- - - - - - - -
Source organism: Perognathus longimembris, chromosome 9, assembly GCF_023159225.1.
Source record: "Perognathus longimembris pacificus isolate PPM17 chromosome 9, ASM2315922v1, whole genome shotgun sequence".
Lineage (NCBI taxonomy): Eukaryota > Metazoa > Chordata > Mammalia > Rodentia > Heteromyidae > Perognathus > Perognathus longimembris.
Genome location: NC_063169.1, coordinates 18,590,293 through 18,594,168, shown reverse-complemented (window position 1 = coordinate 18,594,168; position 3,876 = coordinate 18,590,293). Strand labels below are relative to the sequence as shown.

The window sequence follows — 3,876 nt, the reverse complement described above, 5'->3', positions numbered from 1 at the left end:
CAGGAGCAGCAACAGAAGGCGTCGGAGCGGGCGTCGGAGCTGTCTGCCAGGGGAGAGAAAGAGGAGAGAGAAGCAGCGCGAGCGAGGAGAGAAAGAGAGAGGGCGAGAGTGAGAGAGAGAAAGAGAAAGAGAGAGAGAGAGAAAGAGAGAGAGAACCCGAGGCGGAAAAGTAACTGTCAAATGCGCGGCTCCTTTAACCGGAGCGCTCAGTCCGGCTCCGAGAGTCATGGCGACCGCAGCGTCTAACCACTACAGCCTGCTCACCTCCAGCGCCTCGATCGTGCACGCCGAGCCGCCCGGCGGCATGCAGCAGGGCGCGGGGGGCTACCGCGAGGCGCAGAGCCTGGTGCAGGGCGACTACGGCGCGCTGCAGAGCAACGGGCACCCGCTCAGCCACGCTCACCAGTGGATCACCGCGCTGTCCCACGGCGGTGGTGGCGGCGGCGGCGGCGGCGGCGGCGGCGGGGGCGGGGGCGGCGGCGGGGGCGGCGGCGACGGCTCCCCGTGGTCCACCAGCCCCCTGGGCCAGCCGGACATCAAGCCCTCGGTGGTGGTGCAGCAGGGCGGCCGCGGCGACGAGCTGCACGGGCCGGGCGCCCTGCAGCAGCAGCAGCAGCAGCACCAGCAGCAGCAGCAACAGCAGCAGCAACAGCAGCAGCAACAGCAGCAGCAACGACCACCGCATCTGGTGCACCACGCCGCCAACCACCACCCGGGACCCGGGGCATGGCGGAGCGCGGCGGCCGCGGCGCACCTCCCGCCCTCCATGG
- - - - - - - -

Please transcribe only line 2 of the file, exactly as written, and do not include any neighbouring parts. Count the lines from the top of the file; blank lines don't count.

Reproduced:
Source record: "Perognathus longimembris pacificus isolate PPM17 chromosome 9, ASM2315922v1, whole genome shotgun sequence".